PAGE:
A little bit of history now - the term hysteresis is derived from an Ancient Greek word that means "lagging behind", and was introduced by a Scottish physicist Sir James Alfred Ewing in the late nineteenth century. He applied the term to describe certain magnetic properties of metals, but later on, this term began to be used to describe "lagging behind" of any system's response to an input. The "book" definition of the term would be "the lagging of the effect behind its cause".

Allow me to illustrate with a hydraulic example. Imagine a 100 cc pump equipped with an electro-hydraulic proportional displacement control. By increasing the solenoid current you will get to the half displacement - 50 cc - at, say 400 mA, however, if you increase the current to the max. displacement, and then dial it back to the 400 mA, you will see that the displacement of the pump is now 53 cc and not 50 cc. The same input - 400 mA - resulted in two different outputs - 50 and 53 cc! That's hysteresis for you! And in this particular case, you could say that this displacement control has hysteresis of (53-50)/100=3%.

Any hydraulic control - whether it is pressure, flow, position, torque, displacement, or anything else - has hysteresis, and will produce two different outcomes from the same input value, depending on whether the input is increasing or decreasing. Even the simplest relief valve will crack at one pressure (pressure increasing) and re-seat at a lower one (pressure decreasing). However, it is important not only to understand the notion of the hysteresis but also to know when it becomes really important to take it under consideration.

With hydraulic controls things are simple - the best hysteresis is no hysteresis at all. Why? Because we want our controls to be predictable. But since the ideal zero-hysteresis controls only live in fairy tales, we want our controls to be predictable enough for whatever it is that they are supposed to be doing. In general, the hysteresis of modern hydraulic controls is perfectly suitable for virtually any application you can think of. Still, normal wear of parts can increase the hysteresis to unacceptable levels, which is why it is a good practice to evaluate it when testing overhauled pumps and motors equipped with "aged" control modules, and then use common sense to decide whether it's acceptable or not.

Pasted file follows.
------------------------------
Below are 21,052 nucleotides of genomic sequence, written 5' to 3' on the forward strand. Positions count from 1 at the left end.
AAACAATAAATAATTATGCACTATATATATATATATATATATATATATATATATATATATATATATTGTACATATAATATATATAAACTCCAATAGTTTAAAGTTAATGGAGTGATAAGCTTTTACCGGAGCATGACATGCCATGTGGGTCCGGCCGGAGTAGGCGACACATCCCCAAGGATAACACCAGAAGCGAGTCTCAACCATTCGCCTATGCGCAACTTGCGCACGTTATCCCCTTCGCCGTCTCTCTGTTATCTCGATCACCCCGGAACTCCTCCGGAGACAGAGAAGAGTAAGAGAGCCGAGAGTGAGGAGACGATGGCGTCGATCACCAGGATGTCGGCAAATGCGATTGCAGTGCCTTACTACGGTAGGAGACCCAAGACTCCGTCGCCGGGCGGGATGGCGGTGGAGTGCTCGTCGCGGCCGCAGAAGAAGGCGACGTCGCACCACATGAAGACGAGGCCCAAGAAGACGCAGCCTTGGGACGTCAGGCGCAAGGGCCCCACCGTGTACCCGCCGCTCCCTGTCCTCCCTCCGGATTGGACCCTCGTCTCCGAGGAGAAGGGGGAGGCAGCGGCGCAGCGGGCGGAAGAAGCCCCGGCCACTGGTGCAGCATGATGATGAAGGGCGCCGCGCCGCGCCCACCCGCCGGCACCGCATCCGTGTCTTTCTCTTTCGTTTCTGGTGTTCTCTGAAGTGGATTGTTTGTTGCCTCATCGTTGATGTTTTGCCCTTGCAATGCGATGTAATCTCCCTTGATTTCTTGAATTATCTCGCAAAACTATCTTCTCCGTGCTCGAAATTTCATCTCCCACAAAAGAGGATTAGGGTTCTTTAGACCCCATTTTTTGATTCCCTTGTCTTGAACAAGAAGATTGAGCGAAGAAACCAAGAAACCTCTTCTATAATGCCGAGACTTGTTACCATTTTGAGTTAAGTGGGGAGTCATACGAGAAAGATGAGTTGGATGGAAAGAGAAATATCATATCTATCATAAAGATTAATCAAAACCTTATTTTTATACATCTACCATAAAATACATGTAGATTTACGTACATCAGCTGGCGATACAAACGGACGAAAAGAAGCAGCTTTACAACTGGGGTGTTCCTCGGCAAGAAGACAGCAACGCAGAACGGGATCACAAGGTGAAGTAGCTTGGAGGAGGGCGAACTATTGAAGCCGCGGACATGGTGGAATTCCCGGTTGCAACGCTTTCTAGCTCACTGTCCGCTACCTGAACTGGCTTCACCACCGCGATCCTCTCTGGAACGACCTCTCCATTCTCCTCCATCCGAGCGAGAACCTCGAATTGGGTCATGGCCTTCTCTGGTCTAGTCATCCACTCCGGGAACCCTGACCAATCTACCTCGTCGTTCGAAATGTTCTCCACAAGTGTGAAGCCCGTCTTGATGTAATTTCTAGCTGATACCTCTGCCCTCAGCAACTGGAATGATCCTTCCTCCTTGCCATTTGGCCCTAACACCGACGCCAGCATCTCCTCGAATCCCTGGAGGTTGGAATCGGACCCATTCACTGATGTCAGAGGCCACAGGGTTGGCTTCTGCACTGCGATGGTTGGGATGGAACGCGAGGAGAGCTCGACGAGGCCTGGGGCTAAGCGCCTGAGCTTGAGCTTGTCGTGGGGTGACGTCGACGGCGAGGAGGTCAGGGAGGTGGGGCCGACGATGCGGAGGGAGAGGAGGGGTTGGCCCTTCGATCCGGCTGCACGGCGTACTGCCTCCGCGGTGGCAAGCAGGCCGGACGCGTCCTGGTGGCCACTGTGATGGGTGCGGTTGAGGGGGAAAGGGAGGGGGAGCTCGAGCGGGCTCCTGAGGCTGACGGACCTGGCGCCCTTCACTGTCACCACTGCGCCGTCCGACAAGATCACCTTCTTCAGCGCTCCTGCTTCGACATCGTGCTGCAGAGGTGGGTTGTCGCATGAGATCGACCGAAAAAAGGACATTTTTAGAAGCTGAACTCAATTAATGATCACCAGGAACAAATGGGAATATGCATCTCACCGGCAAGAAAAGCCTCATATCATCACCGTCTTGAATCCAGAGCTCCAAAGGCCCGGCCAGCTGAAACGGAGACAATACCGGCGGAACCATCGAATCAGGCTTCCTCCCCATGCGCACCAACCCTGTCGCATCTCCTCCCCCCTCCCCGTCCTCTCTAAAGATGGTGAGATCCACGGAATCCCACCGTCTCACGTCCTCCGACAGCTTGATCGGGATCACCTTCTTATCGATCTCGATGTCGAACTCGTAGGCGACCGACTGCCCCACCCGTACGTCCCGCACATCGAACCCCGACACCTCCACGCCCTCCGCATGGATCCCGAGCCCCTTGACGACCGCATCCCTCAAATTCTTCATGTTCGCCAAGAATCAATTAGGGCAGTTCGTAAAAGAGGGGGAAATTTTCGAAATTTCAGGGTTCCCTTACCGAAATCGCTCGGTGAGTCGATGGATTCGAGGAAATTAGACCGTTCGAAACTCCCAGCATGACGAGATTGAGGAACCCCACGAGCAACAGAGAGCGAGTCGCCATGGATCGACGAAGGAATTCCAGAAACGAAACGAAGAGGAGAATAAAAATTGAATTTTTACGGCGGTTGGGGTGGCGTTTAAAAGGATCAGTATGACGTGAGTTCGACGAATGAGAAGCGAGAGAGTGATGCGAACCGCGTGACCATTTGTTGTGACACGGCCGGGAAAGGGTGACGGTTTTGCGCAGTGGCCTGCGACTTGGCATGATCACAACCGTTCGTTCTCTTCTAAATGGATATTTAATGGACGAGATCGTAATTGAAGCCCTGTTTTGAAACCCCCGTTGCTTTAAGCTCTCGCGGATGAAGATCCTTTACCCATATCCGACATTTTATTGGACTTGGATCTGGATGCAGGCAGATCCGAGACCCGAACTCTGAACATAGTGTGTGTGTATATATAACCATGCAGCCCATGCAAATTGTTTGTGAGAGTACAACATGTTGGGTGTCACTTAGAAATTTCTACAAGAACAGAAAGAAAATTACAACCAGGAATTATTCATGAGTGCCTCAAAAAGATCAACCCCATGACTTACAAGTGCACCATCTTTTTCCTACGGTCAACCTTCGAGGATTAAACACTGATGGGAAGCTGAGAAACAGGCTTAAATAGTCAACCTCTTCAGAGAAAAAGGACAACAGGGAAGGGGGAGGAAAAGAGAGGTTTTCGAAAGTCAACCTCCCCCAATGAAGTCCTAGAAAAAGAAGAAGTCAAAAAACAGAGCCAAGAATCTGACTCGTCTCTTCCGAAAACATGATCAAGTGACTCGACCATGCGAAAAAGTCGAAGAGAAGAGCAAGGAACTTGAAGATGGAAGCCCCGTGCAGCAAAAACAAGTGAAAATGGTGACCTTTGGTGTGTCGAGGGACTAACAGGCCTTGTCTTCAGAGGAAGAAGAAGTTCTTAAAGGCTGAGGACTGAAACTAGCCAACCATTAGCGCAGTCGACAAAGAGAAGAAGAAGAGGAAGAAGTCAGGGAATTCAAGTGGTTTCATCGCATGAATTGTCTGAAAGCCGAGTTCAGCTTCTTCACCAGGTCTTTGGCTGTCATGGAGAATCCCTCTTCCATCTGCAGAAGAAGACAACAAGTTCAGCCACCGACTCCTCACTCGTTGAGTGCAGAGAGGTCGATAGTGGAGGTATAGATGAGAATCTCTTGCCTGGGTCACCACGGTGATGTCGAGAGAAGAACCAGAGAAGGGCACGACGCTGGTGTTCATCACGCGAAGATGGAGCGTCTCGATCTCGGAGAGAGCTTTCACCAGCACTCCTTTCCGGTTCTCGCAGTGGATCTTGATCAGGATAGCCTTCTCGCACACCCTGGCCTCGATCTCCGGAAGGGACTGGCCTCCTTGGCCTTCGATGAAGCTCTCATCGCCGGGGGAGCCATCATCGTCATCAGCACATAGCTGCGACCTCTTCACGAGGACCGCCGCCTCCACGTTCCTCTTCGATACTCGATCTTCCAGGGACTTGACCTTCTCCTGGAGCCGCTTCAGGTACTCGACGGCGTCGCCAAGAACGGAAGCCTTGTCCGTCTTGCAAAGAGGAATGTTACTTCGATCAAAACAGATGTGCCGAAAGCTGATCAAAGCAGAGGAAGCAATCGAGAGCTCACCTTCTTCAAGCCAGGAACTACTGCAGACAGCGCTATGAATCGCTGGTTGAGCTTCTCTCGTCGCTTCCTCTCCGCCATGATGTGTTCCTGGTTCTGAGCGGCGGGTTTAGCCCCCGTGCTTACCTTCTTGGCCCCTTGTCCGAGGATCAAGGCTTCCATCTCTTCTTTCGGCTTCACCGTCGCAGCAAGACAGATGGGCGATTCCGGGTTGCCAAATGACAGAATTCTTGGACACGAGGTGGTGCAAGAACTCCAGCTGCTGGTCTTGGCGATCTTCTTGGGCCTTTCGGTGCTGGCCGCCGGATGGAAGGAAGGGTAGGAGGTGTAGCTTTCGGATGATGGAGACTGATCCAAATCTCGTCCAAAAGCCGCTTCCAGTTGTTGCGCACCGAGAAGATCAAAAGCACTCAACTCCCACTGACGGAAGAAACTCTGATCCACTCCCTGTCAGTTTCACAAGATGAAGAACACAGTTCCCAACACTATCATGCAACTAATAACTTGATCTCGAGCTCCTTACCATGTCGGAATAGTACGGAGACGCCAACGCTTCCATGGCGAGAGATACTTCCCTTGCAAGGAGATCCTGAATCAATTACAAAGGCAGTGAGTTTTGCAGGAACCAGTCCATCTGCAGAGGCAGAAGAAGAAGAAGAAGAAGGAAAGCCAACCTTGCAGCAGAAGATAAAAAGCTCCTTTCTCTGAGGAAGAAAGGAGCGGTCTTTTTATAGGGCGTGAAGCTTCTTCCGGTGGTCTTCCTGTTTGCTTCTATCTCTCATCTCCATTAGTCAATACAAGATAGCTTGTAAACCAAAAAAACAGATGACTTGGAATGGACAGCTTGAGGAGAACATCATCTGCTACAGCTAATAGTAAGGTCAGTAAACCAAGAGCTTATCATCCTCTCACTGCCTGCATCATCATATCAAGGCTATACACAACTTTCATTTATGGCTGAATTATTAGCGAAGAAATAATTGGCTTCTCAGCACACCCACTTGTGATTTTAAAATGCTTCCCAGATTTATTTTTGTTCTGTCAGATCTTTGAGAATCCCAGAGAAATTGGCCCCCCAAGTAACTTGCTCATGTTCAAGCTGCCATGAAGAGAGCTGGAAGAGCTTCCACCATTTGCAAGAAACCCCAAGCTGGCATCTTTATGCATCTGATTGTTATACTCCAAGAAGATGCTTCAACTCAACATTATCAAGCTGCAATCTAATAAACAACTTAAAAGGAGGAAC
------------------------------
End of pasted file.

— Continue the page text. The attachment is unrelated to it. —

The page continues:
Take, for example, a hydraulic generator drive that must provide a stable flow to the hydraulic motor to maintain the current frequency stable. One possible solution for such a system would be an open center load-sensing pump and a fixed orifice. After overhauling such a pump, extra care should be taken to evaluate the hysteresis of the control during the testing phase to make sure that it is still suitable for the application. However for a human-controlled hydraulic system, like a forest crane, a slightly higher hysteresis of the control would hardly be noticed, and therefore would be perfectly acceptable.

Also, detecting high hysteresis of a hydraulic control during tests gives you an idea of what to expect when servicing or adjusting it on the actual machine in the future. In some cases, knowing that a control has confirmed high hysteresis, can be a key factor to explain certain phenomena in a system and help find a "plan B" to make things work.

It should be noted that in the case of hydraulic controls the hysteresis level is rate-dependent, which means that it will change with the rate of the change of the input signal. I can't think of a system that had such a dynamic input coupled to a high precision output requirement that this would matter (not from my service hystory anyway) but still - it's an interesting fact to be aware of.

The main causes for hysteresis in mechanical control systems are free-play/backlash (e.g. in feedback links), friction, and wear of spool/sleeve assemblies. There are other causes, but from a practical point of view, the first two are the only ones that you can do something about.

Let us recapitulate: